Like the MVP, PRSPs tend to deal with development issues sectorally, without addressing either the tradeoffs or the synergies between different sectors – this is particularly true in the context of sustainable development planning. PRSPs also tend to conceive of solutions to sectoral problems without reference to local conditions. For example, lagging agricultural production is often addressed through the introduction of more inputs, which on its surface might seem like the ‘common sense’ application of ‘tested and true methods’. Such a set of solutions and rhetoric is nearly identical to that seen in the MVP. Finally, PRSPs, like the MVP, do not consider the social context and processes through which problems are identified and solutions shaped at the national or local level. Yet, national politics may influence the identification of a particular harvest as ‘insufficient’ or ‘sufficient’, a label that shapeshow people view that harvest and the needs of those who are dependent on it for their livelihoods. In short, the MVP and the PSRPs are mutually reinforcing – there is no challenge to the development status quo in the MVP, except perhaps in the form of a call for more money to fund the ‘big push’ (Cabral et al. 2006) needed to ‘kick-start’ development in these villages. (338-339)

Again, a familiarity with the conceptual literature in development studies would have allowed those who touted this project as something new to recognize its fundamentally conservative approach to development.

All of this goes to deepen an underlying point in the Aid Watch post: more practitioner training in the history and philosophy of development, and a wider exposure to critical approaches to development, are critical first steps toward the creation of (or simply the recognition of) truly revolutionary, coherent and ultimately successful projects.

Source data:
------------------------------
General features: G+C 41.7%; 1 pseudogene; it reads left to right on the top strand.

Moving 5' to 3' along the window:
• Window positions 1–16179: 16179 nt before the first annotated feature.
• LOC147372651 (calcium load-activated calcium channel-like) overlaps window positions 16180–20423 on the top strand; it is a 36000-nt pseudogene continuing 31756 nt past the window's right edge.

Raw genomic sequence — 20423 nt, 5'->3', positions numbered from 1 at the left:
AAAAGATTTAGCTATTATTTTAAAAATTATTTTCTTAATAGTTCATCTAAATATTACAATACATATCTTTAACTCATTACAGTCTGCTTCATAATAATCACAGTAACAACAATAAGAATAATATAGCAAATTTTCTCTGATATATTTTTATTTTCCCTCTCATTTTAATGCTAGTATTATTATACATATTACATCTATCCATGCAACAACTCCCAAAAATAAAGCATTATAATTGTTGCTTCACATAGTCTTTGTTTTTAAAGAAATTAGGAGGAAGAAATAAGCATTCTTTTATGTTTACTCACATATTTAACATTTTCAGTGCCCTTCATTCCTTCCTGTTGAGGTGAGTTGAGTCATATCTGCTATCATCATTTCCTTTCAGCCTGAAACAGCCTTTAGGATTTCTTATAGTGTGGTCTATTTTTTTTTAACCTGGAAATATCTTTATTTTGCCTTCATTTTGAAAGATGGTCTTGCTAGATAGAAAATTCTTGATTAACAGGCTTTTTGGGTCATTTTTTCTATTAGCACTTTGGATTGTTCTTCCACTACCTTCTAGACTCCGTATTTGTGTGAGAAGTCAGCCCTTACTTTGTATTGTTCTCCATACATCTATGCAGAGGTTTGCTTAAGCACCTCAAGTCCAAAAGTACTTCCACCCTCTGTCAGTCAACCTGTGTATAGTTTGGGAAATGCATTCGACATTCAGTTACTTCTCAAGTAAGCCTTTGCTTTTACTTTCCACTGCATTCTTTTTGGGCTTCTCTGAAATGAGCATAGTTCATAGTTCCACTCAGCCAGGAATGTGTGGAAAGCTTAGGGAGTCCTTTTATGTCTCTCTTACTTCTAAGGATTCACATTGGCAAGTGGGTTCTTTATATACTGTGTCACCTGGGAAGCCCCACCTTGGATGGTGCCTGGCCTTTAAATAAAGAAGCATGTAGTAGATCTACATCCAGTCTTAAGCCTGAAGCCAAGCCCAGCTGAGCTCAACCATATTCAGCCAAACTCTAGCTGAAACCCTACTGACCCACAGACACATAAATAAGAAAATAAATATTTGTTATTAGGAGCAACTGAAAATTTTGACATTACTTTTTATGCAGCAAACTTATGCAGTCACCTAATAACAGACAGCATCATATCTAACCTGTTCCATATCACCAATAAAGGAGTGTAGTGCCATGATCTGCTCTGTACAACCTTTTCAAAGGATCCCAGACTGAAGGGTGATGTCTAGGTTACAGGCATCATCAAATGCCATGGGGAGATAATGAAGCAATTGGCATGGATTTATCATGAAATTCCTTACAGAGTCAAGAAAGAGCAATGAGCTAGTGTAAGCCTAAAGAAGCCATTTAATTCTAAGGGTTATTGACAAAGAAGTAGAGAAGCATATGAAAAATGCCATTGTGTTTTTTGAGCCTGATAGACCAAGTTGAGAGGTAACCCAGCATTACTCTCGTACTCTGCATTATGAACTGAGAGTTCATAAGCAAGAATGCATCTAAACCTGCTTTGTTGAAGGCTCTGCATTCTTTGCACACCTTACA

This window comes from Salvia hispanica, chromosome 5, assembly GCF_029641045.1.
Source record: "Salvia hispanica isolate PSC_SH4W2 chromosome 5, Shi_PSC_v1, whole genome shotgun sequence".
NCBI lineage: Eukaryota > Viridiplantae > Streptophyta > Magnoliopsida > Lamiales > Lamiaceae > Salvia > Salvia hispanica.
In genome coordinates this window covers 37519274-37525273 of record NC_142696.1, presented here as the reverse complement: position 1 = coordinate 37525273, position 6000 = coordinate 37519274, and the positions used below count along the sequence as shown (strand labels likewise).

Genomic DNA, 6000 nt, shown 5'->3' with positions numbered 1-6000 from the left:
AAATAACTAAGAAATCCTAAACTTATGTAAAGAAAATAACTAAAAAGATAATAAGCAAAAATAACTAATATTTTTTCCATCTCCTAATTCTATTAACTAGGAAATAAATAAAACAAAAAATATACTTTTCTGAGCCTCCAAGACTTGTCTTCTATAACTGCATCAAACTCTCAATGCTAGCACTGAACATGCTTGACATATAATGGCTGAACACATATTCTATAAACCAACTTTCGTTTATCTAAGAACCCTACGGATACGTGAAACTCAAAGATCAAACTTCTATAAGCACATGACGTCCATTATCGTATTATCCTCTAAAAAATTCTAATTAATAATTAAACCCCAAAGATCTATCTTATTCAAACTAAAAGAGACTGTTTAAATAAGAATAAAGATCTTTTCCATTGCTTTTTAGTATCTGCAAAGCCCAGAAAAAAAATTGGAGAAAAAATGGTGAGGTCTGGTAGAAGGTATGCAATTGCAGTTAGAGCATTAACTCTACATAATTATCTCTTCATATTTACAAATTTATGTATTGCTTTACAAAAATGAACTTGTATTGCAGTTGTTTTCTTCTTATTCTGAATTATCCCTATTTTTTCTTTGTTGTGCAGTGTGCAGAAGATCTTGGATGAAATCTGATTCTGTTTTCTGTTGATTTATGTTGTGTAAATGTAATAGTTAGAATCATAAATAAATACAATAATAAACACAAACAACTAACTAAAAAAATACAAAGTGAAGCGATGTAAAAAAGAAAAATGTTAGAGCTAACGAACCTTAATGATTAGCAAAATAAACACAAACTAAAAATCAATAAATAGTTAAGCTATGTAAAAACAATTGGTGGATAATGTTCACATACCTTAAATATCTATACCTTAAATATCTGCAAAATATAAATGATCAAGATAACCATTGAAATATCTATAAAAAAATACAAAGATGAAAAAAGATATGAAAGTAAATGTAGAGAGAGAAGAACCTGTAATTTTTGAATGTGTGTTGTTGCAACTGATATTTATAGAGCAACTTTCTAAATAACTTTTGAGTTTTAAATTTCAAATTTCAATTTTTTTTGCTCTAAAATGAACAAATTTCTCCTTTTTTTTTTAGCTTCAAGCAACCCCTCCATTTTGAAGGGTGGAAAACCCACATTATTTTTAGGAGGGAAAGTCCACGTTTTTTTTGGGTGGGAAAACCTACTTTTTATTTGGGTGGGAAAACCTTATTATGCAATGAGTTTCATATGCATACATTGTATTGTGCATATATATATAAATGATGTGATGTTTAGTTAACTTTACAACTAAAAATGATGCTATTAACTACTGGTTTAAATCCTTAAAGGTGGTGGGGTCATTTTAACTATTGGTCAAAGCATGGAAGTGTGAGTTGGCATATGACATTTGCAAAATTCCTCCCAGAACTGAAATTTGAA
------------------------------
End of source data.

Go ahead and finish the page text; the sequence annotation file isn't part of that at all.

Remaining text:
Rick Rowden wrote an article.

I wrote an 800 word response.

Rick wrote a 1000 word response to my response (the first comment).

I wrote a 1200 word response to Rick’s response (my response is directly below his comment).

It’s like an intellectual arms race, only with really, really tiny stakes.  But I think it is educational for those who wonder where modernization theory went, and why nobody has warmed it over yet.

UPDATE 1-12-11

Rick comes back with 1450 words (second comment).

I respond with 2200 words.

We are starting to agree on a few things, at least.

Stop the madness.

A few conversations on the blogs over the past two weeks have me thinking about the divide between aid/relief work and development – one of those minor issues I am supposed to be addressing in my current job.  I am nothing if not ambitious.  However, as folks have tried to clarify the difference between aid and development, I’ve become more and more uncomfortable because I really think these two areas need more blending, not more distinction.

And so now I am wondering if, in fact, the gap between aid and development is part of the reason so many “development” projects don’t work out.  I put development in quotes there for a reason – most of these projects never actually get to the development phase.  Take my ongoing rants about the Millennium Village Project.  Here is an ambitious program of interventions that is meant to be a development project.  However, at this point it is really an aid project – at least by the definitions I am seeing circulate.  The MVP is still completely dependent on external interventions and expertise for its outcomes.  Where it seems to me the MVP falls down is in the transition from the aid phase to the development phase, when these changes in people’s lives become self-sustaining, and engender new changes that do not require any sort of external intervention.  In short, the MVP seems to assume that with enough aid over enough time, change becomes self-sustaining and the processes necessary to bring about well-being spontaneously emerge.  This is what I like to call the “then a miracle happens” moment.  As in:

Dump money, aid and material into a place over a series of years –> then a miracle happens –> change is self-sustaining

The MVP is hardly the only project guilty of this – hell, this thinking is endemic to development.  We can back up to Rostow’s Stages of Growth in the 1950s (at least) and find the exact same fallacy.  Big push/modernization theories, the Washington Consensus, basically every program founded on the core idea that economic growth drives everything else, they all suffer from this fallacy.  This, ladies and gentlemen, is your grand challenge for development – the “big question” that could really change how we do what we do.  We need to articulate how our initial interventions, our “aid”, is/can be transformed/built upon/leveraged/instrumentalized/whatever to result in the self-sustaining changes we see as development.